Algae can’t be the only food source for the survival of Amano shrimp. A colony of Amano shrimp can survive on algae for only up to 1 week. You must feed additional shrimp food, vegetation, and pallets to keep your Amano shrimp healthy.
Frequently Asked Questions
Q. How to keep the baby Amano shrimps alive?
The baby Amano shrimps are the most vulnerable ones and it is very difficult to keep them alive. The adult Amanos live and breed in freshwater but the baby Amano shrimps need full saltwater. They cannot survive in freshwater for more than a few hours as they can regulate osmosis only in the saltwater.
You have to keep them in a saltwater tank with enough phytoplankton, constant lighting, heater, bubbler, and add marine salt to ensure the extra minerals for the young to survive.
If you can continue the same tank condition as long as they start growing up, the baby Amano shrimps are supposed to survive.
Q. Why are the young Amano shrimps not surviving?
When the young shrimps complete the metamorphosis process, they survive in the saltwater for only up to 1 day. After that, you have to do large water changes (50%) to get them back in freshwater.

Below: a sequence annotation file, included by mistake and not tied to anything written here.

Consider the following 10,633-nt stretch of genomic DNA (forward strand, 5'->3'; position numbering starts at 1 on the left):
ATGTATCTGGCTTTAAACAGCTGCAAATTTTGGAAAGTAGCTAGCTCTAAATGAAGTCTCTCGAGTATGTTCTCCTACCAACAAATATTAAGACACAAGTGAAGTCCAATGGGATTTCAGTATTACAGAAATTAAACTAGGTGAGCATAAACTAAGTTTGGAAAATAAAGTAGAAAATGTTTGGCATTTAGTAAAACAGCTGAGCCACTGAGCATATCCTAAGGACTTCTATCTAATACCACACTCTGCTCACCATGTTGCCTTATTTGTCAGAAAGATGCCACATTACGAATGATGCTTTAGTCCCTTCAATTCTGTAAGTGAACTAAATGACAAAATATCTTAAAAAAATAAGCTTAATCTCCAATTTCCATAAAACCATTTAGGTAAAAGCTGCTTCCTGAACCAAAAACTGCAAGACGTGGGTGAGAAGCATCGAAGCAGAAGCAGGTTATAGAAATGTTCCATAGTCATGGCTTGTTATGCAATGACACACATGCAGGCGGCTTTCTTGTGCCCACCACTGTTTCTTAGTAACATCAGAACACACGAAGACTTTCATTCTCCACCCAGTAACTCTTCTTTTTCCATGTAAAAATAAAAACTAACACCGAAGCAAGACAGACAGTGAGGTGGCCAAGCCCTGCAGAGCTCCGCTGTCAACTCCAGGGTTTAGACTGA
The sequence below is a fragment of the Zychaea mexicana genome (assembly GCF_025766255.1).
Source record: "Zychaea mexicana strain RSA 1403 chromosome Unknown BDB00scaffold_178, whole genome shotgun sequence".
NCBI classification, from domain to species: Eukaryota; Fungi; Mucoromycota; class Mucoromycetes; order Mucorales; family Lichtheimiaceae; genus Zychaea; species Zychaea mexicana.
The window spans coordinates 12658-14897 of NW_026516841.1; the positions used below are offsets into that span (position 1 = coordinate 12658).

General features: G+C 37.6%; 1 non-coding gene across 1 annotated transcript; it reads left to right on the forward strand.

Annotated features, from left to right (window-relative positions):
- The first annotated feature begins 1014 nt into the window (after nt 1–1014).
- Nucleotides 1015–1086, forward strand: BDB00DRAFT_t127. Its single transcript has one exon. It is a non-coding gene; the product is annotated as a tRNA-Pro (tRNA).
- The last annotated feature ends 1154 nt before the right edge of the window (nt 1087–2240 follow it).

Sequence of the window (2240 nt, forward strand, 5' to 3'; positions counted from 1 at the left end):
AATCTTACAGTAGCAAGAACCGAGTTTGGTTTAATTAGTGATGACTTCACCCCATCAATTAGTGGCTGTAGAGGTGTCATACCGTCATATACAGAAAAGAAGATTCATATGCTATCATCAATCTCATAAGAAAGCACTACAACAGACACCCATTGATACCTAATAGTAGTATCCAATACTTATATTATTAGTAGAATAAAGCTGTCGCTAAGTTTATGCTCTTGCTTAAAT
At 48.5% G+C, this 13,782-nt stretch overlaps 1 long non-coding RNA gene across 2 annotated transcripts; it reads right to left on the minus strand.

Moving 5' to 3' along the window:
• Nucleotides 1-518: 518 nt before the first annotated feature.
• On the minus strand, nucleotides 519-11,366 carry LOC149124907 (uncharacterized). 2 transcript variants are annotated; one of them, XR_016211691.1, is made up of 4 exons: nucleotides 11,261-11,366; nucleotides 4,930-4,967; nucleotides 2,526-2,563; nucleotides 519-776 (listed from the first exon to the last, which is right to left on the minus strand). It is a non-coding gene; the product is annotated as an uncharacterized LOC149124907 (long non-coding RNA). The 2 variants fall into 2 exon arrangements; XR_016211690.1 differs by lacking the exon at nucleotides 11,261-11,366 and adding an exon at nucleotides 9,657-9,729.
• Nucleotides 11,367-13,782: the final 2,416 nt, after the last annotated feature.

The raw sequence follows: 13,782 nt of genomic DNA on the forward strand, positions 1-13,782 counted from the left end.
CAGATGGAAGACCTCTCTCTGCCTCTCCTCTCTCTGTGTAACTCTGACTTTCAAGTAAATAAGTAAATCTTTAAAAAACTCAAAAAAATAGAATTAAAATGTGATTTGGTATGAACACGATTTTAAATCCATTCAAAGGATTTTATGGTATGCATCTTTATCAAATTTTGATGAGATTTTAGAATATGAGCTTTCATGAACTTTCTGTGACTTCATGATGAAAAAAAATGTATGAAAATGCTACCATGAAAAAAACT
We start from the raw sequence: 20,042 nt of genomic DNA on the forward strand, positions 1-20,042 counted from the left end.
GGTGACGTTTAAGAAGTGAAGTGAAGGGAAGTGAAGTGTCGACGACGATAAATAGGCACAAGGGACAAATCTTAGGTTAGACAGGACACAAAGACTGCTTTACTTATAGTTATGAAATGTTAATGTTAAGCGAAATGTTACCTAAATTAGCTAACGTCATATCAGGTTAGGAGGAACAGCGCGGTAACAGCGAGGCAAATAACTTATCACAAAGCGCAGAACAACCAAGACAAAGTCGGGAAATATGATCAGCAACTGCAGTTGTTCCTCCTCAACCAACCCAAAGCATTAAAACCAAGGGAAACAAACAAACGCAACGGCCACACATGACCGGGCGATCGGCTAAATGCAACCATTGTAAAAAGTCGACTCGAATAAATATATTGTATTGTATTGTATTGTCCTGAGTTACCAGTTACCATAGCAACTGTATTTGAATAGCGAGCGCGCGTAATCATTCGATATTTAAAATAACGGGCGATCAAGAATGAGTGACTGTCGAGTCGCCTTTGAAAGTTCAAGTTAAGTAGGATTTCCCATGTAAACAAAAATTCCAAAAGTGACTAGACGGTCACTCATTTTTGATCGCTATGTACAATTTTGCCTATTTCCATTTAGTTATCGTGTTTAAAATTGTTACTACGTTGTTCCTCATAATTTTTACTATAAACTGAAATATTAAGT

If you do not notice and fail to move them before 24 hours once they have metamorphosed, they will die. As they go through the metamorphosis at different times, you have to keep a close eye on them and move them individually once they are done.
Q. If everything goes well how many young Amano shrimps will survive at last?
An Amano shrimp can produce more than one thousand eggs at a time but if you are lucky enough five or a little more will survive at the end.
Therefore, in a fully cycled established tank Amano shrimps are supposed to live up to 3 years on average if you can ensure them the right water and tank condition, diet, and a safe aquarium without any threat.
Amano shrimps are comparatively harder than most other shrimps in the hobby who will brighten up your aquarium with their active appearance only if there is no big issue.